Demonstrating the Bat Marimba and the Sweet Spot at an exhibition of Science of Baseball at AT&T during a Giants game. We have done numerous exhibitions at ballparks.
Demonstrating the Bat Marimba and the Sweet Spot at an exhibition of Science of Baseball at AT&T during a Giants game. We have done numerous exhibitions at ballparks.
Bat Marimba and the Sweet Spot at a Science of Baseball exhibition at the Exploratorium.
Bat Marimba plans.
Place that Face. An exhibit for the Exploratorium Memory Show, one looks at mug shots of actual criminals and then tries to use blocks to reconstruct the face from memory.
Various Memory exhibits for the Exploratorium Memory Show, showing the importance of hair, top, and bottom of faces as factors in facial recognition.
Symbols Wall. Various iconic symbols, from religious to corporate to caricature placed on the giant green doors in the Exploratorium's Palace of Fine Arts. The visitor observes how symbols are such an important part of our understanding, often containing very deep or complex ideas in a simple form.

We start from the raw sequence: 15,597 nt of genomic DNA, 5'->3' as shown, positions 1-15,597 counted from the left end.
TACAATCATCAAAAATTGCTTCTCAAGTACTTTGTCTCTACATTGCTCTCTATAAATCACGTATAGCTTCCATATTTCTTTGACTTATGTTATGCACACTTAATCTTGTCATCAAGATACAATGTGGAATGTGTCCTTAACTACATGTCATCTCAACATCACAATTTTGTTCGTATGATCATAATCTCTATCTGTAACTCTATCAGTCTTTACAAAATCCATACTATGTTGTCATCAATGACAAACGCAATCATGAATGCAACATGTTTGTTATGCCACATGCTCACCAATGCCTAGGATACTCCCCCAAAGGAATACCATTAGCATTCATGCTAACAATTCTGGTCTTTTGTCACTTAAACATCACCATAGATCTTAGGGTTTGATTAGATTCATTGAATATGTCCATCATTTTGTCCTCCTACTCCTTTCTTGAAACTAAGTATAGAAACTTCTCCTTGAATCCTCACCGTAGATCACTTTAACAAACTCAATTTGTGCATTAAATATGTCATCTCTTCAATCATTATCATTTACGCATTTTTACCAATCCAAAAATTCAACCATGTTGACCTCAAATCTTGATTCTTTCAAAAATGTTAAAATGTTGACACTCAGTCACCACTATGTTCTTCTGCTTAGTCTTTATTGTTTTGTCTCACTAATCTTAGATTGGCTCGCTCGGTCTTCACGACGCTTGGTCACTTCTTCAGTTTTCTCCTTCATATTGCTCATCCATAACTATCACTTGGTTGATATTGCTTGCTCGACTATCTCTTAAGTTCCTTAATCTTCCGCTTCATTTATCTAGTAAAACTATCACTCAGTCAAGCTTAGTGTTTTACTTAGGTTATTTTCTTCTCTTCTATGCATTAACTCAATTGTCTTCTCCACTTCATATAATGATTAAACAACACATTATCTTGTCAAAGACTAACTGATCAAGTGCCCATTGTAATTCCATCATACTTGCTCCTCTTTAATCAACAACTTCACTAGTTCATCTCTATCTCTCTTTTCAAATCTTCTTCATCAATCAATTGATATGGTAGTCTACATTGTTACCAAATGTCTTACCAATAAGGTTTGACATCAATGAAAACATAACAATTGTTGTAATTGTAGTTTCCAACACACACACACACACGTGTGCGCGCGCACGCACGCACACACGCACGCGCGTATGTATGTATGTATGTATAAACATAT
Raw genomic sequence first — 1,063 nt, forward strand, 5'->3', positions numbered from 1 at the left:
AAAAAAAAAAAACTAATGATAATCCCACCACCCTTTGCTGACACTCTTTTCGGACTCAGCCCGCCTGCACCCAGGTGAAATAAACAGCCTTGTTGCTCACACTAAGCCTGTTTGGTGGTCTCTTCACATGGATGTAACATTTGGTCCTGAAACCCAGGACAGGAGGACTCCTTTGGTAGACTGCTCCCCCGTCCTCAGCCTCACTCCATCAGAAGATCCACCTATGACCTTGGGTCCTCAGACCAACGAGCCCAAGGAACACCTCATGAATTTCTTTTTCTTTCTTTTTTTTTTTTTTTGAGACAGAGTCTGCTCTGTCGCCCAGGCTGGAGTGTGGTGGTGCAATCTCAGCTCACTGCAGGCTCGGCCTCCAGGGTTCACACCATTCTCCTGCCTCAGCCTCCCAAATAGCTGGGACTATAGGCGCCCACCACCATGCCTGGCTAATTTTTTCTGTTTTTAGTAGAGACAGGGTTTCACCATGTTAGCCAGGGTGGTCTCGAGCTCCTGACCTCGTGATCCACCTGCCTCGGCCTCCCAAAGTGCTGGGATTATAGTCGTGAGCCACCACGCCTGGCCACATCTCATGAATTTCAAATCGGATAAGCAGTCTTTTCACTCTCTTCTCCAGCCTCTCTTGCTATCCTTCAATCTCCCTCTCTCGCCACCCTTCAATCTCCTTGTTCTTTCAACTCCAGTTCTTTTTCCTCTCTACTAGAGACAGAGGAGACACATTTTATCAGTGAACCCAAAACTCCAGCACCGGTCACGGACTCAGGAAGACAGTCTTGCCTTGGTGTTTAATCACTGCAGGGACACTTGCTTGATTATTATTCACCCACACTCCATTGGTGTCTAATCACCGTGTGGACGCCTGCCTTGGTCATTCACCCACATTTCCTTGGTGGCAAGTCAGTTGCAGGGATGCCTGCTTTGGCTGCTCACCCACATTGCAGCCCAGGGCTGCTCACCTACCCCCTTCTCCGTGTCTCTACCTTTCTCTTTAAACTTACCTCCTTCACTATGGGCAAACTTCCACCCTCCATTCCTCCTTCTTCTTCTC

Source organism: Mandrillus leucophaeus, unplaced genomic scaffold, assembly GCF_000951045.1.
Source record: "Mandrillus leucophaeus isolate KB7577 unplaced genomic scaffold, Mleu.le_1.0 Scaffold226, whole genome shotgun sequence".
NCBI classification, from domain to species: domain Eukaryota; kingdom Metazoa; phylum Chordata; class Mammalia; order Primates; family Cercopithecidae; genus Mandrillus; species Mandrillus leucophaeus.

Symbols Wall. Various iconic symbols, from religious to corporate to caricature placed on the giant green doors in the Exploratorium's Palace of Fine Arts. The visitor observes how symbols are such an important part of our understanding, often containing very deep or complex ideas in a simple form.
Evolution of a Symbol. A kiosk investigating the power of symbols, showing how the swastika, which was originally a buddhist symbol and embraced by southwest Indian tribes, became associated with unspeakable horror and revulsion by the Nazi regime of World War 2.
Trace a Face. A variation of an opaque projector allows one to trace the projected face of a friend, concentrating on facial features and how we interpret them. This was part of the Memory exhibition.
Animal Speak. A chart showing how people from different cultures interpret the sounds animals make. For instance, Hungarian pigs go "Rawhr rawhr."
Parallel Universe. Thin vertical mirror strips are placed in the orientation of a Fresnel Lens. Stand up close and you will see yourself reflected in all the mirrors at once. Step back and walk by the mirrors while being aware of your peripheral vision. You will see yourself streaking at you and then passing you by. Now in a collection in Switzerland at the Technorama Museum.